Fig. 2 - Representative bull’s-eye images of patients presenting with normal versus abnormal preoperative GLS. Panels A and B show preoperative and postoperative bull’s-eye images of a patient with preoperative abnormal GLS who experienced minor, but clinically insufficient, improvement in LV systolic function and myocardial contractility. Panels C and D show perioperative bull’s-eye images of a patient with normal GLS. Panels E and F display images of a patient with impaired subclinical LV systolic function at baseline which improved during the postoperative course.

Fig. 3 - Overview of echocardiography correlated with the GLS. Linear regression line represents the correlation between the GLS and A) left ventricular mass index and B) intraventricular thickness at diastole. Correlation coefficients are embedded in the graphs. C) Scatter plots depict preoperative (open symbols) and postoperative (closed symbols) data of the global longitudinal strain based sub-groups, stratified according to a “normal GLS” (≤-18.9%) cohort (n=13) (circles) and “abnormal GLS” (>-18.9%) cohort (n=26) (squares), D) left ventricular mass index and E) intraventricular septal thickness at diastole. F) Scatter plots show the preoperative left ventricular mass index according to the NYHA class. G) Contingency graph presents the percentage of patients who experienced a full recovery of LV geometry within a median follow-up period of 5 (IQR 4-6 months). The odds ratio is embedded in the graphs as a measure of effect size.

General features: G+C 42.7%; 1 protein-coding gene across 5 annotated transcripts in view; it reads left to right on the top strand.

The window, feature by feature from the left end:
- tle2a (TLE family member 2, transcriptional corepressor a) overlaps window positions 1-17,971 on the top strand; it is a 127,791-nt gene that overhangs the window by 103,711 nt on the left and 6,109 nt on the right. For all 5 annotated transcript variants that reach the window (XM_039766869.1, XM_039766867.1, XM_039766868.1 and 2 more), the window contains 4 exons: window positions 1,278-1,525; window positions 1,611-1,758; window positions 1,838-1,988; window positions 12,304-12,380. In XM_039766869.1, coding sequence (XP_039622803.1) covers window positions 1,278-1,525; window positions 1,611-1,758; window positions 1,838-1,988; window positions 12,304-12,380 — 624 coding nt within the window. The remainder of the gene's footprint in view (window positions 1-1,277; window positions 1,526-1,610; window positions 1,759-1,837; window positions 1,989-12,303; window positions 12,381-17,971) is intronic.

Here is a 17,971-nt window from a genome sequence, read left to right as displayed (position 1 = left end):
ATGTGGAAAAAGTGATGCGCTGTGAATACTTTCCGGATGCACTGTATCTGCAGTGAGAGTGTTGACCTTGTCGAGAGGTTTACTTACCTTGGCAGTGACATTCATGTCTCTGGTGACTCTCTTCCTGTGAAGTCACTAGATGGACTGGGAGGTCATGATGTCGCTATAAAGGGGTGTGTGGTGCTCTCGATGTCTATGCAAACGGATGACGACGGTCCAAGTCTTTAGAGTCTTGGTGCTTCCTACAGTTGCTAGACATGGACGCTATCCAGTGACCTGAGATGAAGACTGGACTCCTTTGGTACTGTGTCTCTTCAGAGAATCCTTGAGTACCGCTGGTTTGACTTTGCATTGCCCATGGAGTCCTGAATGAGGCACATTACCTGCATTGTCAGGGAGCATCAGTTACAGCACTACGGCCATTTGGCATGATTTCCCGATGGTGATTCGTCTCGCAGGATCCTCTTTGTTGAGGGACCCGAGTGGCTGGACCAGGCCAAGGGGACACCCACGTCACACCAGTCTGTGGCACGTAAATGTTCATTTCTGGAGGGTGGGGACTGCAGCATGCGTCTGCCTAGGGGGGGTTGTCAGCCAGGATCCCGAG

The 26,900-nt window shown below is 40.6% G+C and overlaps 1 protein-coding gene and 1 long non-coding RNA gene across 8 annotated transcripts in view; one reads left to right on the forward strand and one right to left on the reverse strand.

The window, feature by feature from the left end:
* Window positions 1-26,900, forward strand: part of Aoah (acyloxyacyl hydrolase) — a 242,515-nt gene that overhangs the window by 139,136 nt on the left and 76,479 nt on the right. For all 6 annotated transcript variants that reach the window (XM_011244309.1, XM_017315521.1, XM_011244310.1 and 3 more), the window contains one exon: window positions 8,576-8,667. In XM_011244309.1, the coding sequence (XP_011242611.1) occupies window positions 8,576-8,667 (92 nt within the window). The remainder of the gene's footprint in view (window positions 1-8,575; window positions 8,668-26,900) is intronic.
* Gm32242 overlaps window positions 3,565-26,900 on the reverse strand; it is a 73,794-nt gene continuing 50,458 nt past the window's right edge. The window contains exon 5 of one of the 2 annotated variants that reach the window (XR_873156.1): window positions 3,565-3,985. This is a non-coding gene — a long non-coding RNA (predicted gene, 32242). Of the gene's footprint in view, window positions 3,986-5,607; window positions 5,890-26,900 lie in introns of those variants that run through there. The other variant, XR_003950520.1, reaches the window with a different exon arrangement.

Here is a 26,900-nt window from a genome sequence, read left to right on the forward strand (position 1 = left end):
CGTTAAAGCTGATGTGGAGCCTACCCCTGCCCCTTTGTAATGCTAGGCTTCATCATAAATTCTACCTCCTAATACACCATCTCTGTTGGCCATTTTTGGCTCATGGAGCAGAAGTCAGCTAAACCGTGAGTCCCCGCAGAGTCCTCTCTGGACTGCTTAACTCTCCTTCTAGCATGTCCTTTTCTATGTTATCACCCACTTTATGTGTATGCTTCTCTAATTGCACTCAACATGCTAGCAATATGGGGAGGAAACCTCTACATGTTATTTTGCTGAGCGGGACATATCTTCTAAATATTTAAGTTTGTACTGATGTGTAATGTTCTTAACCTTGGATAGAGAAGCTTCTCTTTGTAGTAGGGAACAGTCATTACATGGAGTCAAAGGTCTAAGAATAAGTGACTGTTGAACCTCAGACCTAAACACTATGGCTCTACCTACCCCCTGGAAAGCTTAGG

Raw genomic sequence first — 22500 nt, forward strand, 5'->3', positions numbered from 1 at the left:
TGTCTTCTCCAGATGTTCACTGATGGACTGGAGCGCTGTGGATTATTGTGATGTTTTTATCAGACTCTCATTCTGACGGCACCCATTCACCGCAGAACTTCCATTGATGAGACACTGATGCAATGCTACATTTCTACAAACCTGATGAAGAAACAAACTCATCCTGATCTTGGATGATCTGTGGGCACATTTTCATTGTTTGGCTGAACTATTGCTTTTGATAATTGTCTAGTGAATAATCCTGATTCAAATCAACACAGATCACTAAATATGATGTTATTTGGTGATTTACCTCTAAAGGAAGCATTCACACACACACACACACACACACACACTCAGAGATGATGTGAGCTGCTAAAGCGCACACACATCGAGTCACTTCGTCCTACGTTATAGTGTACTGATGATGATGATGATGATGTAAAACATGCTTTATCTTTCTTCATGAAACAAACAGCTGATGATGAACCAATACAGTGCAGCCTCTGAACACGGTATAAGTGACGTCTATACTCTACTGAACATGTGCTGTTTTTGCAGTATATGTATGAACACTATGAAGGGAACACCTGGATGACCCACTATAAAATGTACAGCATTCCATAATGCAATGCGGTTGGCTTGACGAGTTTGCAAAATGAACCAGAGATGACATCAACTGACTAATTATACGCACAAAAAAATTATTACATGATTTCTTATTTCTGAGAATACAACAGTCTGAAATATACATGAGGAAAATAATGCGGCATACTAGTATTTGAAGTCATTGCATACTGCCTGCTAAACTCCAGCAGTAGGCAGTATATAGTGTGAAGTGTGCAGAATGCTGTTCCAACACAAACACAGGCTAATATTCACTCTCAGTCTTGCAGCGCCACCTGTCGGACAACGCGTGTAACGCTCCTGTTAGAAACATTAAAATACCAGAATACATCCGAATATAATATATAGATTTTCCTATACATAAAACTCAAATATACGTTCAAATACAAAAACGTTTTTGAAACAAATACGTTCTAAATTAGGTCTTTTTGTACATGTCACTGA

Left Ventricular Global Longitudinal Strain as a pre-SAVR predictive marker for Left Ventricular Mass Regression

We determined the association between preoperative LVGLS and various other echocardiography parameters linked to LVRR at follow-up.

Preoperative GLS values showed significant correlations with several markers associated with LVRR, such as LVEF, LVPW, interventricular septal thickness and LVMI (Table 2). The biggest effect size was observed between preoperative GLS and post-operative IVSd (rp=0.462; P=0.0031) and LVMI (rs=0.562; P<0.0001) (Figures 3C to E and Table 3; Supplemental Figures 1 and 2).

Table 2 - Correlation between preoperative LVGLS and LVRR echocardiographic parameters.
Correlation coefficient* β P-value
GLS RP 0.507 0.4153 0.0010
IVSd RP 0.462 0.1886 0.0031
IVSs RP 0.429 0.2549 00.0064
LVPWd Rs 0.356 0.1055 0.0263
LVPWs RP 0.343 0.1732 0.0323
LVEF RP -0.326 -0.4272 0.0430
LVMI# Rs 0.526 3.810 0.0006

* Only echo parameters with a regression coefficient >0.3 are shown.

# LVM was excluded from analysis in favour of the BSA corrected value, the LVMI.

GLS=global longitudinal strain; IVSd=intraventricular septal thickness in diastole; IVSs=intraventricular septal thickness in systole; LVEF=left ventricular ejection fraction; LVPWd=left ventricular posterior wall thickness in diastole; LVPWs=left ventricular posterior wall thickness in systole; LVMI=left ventricular mass index; RP=Pearson’s correlation coefficient; RS=Spearman’s rank correlation coefficient

Table 2 - Correlation between preoperative LVGLS and LVRR echocardiographic parameters.
Table 3 - Echocardiography parameters associated with LVRR. Postoperative comparison of normal GLS (n=13) versus abnormal GLS (n=26) subgroups.*
Parameter Mean difference + [95% CI] Effect size hedges g P-value
GLS (%) -3.825 [1.756 to 5.893] 1.27 0.00611
AVAI 0.1050 [-0.1407 to 0.3507] 0.29 0.39201
CI (L/min/m2) 0.1500 [-0.3754 to 0.6754] 0.20 0.56641
LVEF (%) -4.577 [-8.155 to -0.9985] 0.88 0.01361
LVFS (%) -2.113 [-5.644 to 1.419] 0.41 0.23311
IVSd (mm) 1.654 [0.5747 to 2.733] 1.05 0.00361